|Minister reaffirms Scotland government’s commitment to keep Loss and Damage high on the political agenda this year and help build support for separate and additional funding to address Loss and Damage
03 May 2022: Speakers at a briefing today on the Glasgow Dialogue on Loss and Damage, organised by Climate Action Network International, Stamp Out Poverty and the Scottish Catholic International Aid Fund, highlighted the importance of ensuring that the dialogue results in a concrete finance facility for Loss and Damage and that Loss and Damage remains at the centre of the climate agenda in the run up to United Nations climate conference -COP27- taking place in Egypt this November.
Recalling the massive political momentum built by civil society in 2021 ahead of the Glasgow COP26, the speakers noted that climate impacts, from floods, food insecurity, heatwaves and slow onset events like sea-level rise, are increasing in intensity and frequency. This only reaffirms that those most impacted by unavoidable climate catastrophes and who are at the limits of adaptation urgently need access to specific and additional funding to cope with climate damages.
The most recent IPCC reports published this year in February and April have added to the existing science explaining how communities, particularly in developing countries and small island states, are least equipped to cope and increasingly face compounding crises of poverty, vulnerability and climate impacts.
Governments must come together to renew efforts to ensure that alongside mitigation and adaptation, the third pillar of the Paris Agreement on Loss and Damage results in concrete steps towards a finance facility that will serve those on the frontlines of the climate crisis.
The most recent IPCC reports published this year, in February and April, have added to the existing science explaining how communities, particularly in developing countries and small island states, are least
Last year, COP26 failed to deliver an outcome on a finance facility for Loss and Damage and instead promised a ‘Glasgow Dialogue’. It is now time to make this dialogue meaningful and not just another talk-shop.
Quotes from the speakers:
“Loss and Damage finance is fundamentally a matter of climate justice. Ahead of the COP26 last year, the G7 failed to deliver on their decade long finance promises to provide $100bn by 2020 and Loss and Damage was not part of the official agenda for COP26. Therefore civil society made Loss and Damage the agenda for COP26 to the point that the largest bloc of developing countries, representing more than half the world’s populations, called for a finance facility on Loss and Damage. This was blocked by rich polluting countries. This year, in 2022, we are committed to fighting to make a finance facility for Loss and Damage a reality at COP27.” – Tasneem Essop, Executive Director, Climate Action Network International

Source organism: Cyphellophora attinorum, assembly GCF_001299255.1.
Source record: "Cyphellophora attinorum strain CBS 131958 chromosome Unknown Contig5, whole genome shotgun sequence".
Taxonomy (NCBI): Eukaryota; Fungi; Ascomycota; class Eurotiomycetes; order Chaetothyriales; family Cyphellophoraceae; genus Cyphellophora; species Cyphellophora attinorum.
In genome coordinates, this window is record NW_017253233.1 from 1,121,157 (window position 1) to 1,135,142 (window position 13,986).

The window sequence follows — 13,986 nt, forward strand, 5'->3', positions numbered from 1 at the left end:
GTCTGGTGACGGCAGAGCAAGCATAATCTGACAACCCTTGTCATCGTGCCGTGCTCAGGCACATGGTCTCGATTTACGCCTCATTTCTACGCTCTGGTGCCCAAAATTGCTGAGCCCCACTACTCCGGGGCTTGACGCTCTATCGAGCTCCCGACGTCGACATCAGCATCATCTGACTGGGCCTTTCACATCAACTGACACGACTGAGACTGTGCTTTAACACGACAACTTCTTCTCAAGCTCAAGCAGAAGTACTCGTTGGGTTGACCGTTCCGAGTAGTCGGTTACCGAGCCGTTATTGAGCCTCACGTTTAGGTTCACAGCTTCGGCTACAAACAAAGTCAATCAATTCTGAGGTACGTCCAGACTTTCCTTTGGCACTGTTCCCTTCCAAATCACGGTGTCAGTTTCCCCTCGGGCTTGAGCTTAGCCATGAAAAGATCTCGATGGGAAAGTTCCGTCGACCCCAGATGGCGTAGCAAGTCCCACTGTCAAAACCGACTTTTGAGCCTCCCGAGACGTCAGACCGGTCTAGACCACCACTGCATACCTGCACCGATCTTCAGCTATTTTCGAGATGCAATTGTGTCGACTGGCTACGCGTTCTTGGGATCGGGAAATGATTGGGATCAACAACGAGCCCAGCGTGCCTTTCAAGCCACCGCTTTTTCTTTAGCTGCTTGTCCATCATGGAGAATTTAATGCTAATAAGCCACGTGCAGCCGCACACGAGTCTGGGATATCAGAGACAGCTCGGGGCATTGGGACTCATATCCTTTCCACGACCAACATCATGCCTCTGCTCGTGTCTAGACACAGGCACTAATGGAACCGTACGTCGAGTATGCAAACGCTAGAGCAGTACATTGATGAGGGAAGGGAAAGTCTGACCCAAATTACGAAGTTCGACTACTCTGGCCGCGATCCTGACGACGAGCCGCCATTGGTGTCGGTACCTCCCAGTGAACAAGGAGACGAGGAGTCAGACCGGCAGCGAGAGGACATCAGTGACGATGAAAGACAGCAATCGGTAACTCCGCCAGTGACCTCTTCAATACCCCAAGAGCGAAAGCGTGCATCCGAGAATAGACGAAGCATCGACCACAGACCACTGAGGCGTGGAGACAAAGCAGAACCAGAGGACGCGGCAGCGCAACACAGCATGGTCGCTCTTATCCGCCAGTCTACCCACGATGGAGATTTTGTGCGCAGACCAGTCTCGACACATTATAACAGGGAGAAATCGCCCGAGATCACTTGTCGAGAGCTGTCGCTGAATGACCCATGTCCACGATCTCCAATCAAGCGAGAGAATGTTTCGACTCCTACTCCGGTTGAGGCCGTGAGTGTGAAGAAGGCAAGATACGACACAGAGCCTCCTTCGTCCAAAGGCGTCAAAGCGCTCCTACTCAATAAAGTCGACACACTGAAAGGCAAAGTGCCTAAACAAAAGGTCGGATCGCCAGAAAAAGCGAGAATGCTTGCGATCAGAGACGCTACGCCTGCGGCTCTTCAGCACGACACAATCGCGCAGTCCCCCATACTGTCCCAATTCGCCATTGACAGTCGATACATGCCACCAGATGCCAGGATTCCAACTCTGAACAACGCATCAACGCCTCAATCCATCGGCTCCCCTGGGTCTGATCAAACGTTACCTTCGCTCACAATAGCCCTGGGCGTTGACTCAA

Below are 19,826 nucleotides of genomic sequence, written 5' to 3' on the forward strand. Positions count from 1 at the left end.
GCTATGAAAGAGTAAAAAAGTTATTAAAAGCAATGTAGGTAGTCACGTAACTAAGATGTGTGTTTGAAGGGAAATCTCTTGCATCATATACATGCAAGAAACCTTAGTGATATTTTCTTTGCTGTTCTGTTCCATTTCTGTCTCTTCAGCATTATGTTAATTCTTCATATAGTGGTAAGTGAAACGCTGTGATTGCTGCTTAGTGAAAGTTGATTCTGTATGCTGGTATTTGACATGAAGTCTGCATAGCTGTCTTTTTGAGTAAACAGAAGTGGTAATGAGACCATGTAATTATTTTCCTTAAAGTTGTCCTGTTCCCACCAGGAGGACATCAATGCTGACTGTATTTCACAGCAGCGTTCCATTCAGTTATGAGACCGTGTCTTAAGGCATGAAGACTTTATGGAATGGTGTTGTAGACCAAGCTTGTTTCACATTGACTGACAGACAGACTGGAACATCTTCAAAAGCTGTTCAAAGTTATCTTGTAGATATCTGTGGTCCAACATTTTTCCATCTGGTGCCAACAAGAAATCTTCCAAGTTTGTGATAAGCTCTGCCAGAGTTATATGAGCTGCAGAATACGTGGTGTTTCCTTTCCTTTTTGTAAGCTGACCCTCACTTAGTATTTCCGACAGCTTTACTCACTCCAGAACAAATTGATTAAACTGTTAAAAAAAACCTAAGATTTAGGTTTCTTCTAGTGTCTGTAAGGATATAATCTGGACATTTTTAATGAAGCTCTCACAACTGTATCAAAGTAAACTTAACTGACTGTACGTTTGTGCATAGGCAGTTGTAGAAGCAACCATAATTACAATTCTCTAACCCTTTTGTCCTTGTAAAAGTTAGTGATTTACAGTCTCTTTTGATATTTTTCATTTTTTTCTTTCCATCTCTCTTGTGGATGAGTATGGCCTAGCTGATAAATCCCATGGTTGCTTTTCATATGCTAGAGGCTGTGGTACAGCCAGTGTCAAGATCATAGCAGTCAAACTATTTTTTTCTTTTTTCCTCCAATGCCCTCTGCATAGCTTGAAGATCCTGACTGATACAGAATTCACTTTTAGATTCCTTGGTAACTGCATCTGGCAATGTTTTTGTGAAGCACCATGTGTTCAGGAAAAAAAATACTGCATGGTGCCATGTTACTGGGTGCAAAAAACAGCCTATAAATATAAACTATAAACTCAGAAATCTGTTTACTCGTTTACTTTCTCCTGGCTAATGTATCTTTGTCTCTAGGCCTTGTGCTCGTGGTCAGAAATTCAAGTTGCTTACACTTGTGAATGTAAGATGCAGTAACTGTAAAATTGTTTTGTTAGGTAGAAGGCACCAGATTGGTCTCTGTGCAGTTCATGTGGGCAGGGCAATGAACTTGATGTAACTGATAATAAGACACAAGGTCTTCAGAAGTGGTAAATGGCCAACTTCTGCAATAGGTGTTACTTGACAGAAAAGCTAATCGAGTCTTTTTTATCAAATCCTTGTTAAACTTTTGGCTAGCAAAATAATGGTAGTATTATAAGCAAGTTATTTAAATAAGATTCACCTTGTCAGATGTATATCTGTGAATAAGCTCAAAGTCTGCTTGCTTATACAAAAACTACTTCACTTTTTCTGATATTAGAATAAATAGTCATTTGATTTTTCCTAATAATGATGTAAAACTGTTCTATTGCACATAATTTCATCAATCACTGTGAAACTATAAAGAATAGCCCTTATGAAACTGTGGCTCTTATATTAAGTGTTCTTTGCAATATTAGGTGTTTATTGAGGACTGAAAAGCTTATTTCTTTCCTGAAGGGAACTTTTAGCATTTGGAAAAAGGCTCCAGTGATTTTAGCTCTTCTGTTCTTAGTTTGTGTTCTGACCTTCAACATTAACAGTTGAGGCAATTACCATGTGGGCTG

“It is a profound injustice that those who are being worst affected by climate change have done so little to cause this crisis. The voices of those disproportionately impacted- youth, women, communities in the global South are so infrequently heard in the decision making table. The Scottish government is committed to amplify these voices least heard and thereby move this issue for finance for Loss and Damage high up the climate agenda to seek separate and additional funding for Loss and Damage.” – H.E. Màiri McAllan – Scotland’s Minister for Environment and Land Reform
“In COP26 the developing countries demanded that the Glasgow Climate Pact include the announcement of a Glasgow Facility for financing loss and damage but the developed countries downgraded that to a mere Glasgow Dialogue on financing loss and damage. This dialogue needs to be initiated urgently and.culminate in a decision to create the financing facility at COP27 in November 2022. The details of the Facility can be worked out at COP28 a year later.” -Saleemul Huq, Director, International Centre for Climate Change and Development (ICCCAD) in Bangladesh
“People in my country and region have done the least to create the climate crisis but we are already suffering the worst impacts. It’s morally bankrupt to just keep talking about loss and damage. We need real money on the table to help communities who are losing livelihoods — and lives.” – Vanessa Nakate, Youth Climate Activist & Founder Rise Up, Uganda
“Loss and damage is already a reality, most existentially for vulnerable developing countries and communities around the world. The Glasgow Dialogue must result in concrete outcomes that provide adequate, new and additional support for the most vulnerable people and countries in
addressing loss and damage – otherwise the dialogue would fail. The key outcome should be the establishment of a L&D finance facility and its full operationalization over the course of the dialogue.” – Laura Schäfer, Senior Advisor, Climate Risk Management, Germanwatch and CAN Working Group coordinator, Climate Impacts
Dharini Parthasarathy, Senior Global Communications Officer, Climate Action Network International, email@example.com / +918826107930
CLIMATE ACTION NETWORK
Climate Action Network (CAN) is a global network of over 1500 NGOs in more than 130 countries fighting the climate crisis. More information on www.climatenetwork.org